NFL-appointed arbitrator Harold Henderson opted Tuesday to uphold Dallas Cowboys running back Ezekiel Elliott’s six-game suspension for violations of the league's personal conduct policy, according to multiple reports.
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Despite the suspension, Elliott is permitted to play in the Cowboys' Week 1 game on Sunday because Henderson's ruling came after a 4 p.m. ET deadline. At present, Elliott's suspension will take effect starting in Week 2. Elliott's lawyers said they plan to challenge the decision in federal court.
“We are extremely disappointed with Mr. Henderson’s inability to navigate through league politics, and follow the evidence, and most importantly, his conscious [sic] … the only just decision was to overturn the suspension in its entirety. Mr. Elliott is looking forward to having his day in federal court where the playing field will be level and the NFL will have to answer for its unfair and unjust practices,” Elliott’s lawyers said in a statement.
The NFL Players Association (NFLPA) preemptively sued last week to block any potential discipline against Elliott, alleging in a U.S. District Court filing that the league’s handling of the appeal process has been “fundamentally unfair.” The NFL responded with a motion to dismiss the NFLPA’s petition, arguing that the union’s lawyers improperly acted before Henderson could reach a ruling in the case.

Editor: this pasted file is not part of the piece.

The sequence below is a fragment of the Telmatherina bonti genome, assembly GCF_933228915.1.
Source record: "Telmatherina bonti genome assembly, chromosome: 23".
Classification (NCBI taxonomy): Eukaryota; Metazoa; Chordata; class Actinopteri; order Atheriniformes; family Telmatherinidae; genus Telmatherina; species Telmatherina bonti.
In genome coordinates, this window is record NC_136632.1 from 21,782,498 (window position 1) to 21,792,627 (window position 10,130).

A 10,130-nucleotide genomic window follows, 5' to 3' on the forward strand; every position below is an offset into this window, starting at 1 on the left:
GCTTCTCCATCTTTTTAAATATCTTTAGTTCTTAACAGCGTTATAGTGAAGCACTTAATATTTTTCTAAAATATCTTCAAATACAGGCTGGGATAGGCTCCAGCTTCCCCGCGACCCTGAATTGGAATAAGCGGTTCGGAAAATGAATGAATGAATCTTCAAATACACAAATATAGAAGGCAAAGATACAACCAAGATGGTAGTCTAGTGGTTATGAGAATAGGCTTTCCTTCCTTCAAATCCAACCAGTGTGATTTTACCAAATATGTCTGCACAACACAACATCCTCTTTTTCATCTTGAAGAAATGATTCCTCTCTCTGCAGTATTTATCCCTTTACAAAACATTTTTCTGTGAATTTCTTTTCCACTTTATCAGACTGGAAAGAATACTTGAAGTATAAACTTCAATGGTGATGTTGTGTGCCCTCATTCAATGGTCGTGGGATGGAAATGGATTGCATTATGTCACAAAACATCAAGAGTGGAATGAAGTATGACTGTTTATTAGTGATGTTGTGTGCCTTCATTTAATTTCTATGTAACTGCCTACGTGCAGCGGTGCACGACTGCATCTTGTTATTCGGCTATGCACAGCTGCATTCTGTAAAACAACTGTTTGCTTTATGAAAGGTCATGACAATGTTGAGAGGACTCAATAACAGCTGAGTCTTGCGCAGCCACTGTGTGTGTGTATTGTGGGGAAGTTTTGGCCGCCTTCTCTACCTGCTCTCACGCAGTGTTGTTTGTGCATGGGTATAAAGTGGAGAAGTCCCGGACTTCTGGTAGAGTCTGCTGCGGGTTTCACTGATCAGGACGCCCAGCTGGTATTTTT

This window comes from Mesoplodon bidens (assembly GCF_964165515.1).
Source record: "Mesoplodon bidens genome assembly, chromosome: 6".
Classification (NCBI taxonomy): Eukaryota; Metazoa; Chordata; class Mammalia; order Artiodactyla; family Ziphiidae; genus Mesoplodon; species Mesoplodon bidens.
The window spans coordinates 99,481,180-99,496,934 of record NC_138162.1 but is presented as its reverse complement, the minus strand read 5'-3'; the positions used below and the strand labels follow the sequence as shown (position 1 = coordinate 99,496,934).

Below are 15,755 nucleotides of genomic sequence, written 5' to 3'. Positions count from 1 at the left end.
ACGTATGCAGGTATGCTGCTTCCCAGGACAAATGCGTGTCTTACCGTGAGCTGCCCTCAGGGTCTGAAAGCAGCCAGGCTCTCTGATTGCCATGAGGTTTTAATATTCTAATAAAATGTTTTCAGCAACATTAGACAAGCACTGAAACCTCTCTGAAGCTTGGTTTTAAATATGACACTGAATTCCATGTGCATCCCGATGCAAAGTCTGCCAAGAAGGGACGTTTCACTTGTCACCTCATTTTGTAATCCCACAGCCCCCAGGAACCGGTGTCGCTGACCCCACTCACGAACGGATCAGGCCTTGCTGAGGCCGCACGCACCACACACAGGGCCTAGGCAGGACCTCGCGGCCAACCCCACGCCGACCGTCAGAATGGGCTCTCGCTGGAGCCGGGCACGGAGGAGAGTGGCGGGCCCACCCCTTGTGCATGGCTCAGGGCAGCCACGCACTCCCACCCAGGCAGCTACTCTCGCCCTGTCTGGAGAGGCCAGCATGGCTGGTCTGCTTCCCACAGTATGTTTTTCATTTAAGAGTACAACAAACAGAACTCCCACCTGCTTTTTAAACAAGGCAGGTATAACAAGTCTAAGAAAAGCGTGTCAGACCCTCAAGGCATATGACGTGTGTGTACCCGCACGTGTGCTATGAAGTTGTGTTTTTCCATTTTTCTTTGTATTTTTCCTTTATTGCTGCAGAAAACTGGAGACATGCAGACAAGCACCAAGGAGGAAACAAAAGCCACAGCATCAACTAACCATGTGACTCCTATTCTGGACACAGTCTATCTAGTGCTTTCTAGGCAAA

A district judge is expected to rule later this week on whether to grant the NFLPA's injunction request. If granted, an injunction would likely allow Elliott to continue playing until a final court ruling on the suspension can be reached.
Elliott, 22, was initially suspended on Aug. 11 after NFL officials conducted a year-long investigation into domestic violence allegations against him. Tiffany Thompson, Elliott’s ex-girlfriend, said the Cowboys star physically abused her on multiple occasions in July 2016. League officials interviewed more than a dozen witnesses, reviewed phone records and consulted a panel of experts as part of the investigation.
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Elliott, who was never arrested or charged with a crime, has vigorously denied the allegations. However, NFL Commissioner Roger Goodell determined his actions constituted a violation of the NFL’s personal conduct policy. Under the league’s collective bargaining agreement, Goodell has far-reaching authority to discipline players regardless of whether they were charged with a crime.